Pupil tracking is a crucial component of all modern vision-correcting lasers. This is absolutely necessary to ensure that the treatment is rendered to the exact intended position on the cornea. All laser pulses must be placed with precise knowledge of their position relative to other spots, and relative to the tissue being sculpted. In addition, even if we try to hold our eyes absolutely still (as is encouraged during treatment, for example), the eyes will move slightly due to our heartbeat, breathing, and microscopic visual tracking movements (called fast saccades) of the eyes.
The Allegretto laser can only treat at its rapid pulse frequency if it also has an ultra-fast eye tracking system to follow eye movement during treatment. This laser incorporates an infra-red pupil tracking system that determines the exact pupil position with a sampling frequency faster than the treatment or pulse emission frequency. Every 5 milliseconds, the eye’s location is measured and the internal mirrors of the Allegretto are automatically aligned. Right before the pulse is released, a second check is made to confirm that the eye has not moved. This happens 200 times every second, once for every laser pulse.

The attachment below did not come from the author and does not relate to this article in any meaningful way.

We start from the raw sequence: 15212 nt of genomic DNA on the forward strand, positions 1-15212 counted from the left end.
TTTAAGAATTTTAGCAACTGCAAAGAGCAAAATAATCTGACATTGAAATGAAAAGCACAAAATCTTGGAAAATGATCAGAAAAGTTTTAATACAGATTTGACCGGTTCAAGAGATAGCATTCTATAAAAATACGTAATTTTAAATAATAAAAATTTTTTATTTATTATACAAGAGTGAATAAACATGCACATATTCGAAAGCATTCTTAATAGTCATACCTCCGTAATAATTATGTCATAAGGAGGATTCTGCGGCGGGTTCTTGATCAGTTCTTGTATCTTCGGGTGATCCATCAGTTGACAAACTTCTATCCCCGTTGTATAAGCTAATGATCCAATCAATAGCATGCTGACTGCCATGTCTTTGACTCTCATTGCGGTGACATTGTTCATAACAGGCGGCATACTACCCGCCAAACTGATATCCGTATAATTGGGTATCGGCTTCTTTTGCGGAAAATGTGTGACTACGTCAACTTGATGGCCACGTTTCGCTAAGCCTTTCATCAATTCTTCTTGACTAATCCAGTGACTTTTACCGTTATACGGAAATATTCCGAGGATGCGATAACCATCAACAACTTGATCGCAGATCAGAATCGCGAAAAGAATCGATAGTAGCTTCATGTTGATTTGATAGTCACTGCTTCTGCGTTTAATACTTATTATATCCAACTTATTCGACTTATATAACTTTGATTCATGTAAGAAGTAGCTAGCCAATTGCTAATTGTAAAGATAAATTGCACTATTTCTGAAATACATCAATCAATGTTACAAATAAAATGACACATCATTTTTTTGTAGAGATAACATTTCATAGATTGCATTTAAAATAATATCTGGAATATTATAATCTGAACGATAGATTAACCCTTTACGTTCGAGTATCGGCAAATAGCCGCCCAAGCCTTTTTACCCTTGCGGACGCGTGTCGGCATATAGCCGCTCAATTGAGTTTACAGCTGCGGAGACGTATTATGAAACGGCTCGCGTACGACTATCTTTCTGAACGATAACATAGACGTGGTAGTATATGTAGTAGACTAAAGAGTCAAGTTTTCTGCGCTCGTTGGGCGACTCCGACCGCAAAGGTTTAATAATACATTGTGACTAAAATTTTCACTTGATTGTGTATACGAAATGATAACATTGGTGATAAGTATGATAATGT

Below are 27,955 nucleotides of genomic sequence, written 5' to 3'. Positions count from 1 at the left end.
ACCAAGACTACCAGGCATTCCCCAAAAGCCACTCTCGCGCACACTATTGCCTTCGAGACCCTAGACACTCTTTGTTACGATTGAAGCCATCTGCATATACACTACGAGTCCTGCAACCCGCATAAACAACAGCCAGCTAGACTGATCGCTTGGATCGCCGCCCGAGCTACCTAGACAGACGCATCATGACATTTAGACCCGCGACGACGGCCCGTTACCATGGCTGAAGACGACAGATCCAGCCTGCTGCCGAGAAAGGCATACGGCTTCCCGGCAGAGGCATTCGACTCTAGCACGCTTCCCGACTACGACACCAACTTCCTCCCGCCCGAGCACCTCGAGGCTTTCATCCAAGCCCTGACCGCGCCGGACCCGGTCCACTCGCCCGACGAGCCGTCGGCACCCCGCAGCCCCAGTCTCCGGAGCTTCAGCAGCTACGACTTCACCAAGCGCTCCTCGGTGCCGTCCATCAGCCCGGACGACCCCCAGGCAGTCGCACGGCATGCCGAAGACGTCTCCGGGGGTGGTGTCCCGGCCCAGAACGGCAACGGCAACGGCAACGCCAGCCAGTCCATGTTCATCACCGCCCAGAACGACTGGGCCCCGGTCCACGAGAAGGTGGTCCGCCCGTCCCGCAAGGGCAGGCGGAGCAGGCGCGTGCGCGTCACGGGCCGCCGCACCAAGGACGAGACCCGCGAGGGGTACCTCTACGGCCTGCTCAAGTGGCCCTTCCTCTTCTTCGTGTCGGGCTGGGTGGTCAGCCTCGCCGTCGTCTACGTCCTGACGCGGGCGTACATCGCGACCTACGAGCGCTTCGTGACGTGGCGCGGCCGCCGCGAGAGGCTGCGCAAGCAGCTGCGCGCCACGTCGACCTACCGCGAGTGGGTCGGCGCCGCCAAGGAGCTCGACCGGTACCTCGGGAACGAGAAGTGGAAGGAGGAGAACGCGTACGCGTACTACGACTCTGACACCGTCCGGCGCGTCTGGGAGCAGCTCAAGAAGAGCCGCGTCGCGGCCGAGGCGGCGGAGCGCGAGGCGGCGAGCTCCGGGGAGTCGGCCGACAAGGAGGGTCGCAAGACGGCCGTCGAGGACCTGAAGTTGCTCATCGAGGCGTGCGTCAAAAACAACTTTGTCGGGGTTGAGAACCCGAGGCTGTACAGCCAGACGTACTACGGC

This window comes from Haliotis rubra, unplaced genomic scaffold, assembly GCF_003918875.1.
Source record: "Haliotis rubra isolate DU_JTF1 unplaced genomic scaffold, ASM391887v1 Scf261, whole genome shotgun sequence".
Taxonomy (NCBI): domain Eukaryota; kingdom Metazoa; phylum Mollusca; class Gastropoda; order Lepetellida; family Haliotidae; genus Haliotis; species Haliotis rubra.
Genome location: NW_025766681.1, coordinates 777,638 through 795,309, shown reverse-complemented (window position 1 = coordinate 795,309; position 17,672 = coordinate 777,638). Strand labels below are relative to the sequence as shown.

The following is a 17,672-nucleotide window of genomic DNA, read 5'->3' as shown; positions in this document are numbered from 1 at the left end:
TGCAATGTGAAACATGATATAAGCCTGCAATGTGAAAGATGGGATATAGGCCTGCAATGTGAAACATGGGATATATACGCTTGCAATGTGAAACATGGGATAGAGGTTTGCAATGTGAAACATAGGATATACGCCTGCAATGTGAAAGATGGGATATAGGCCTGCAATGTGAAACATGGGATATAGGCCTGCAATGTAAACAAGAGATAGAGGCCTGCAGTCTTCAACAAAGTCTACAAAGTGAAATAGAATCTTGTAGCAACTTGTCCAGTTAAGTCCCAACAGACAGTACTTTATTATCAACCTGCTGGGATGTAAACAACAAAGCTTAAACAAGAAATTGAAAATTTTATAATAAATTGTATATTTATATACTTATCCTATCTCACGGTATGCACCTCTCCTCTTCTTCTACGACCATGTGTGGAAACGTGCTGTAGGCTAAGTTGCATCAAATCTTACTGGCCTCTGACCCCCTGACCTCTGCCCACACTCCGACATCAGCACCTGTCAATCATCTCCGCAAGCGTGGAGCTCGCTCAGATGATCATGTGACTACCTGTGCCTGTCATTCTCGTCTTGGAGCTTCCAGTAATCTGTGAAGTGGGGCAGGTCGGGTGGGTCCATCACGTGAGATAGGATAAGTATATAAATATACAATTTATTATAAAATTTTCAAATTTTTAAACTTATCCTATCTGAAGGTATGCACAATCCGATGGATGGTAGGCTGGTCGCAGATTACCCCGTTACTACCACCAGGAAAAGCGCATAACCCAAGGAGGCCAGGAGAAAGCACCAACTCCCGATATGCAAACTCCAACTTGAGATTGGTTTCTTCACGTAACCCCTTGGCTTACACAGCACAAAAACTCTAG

If, at any time, the eye moves too quickly to be measured or moves out of range, the laser will stop and wait for the eye to move back into position. This ensures that each of the “perfect pulse” spots is placed in the “perfect position” on the treated surface of the eye. Should the eye ever move too fast or out of range of the tracking system during treatment, the laser will automatically pause the treatment, and wait until the eye is back in position. The combination of direct surgeon observation and high-speed pupil tracking ensures that treatment will be rendered “on target” every time, with each pulse. The animation at left above shows how the tracker functions to guide each laser pulse to the exact intended point on the cornea.
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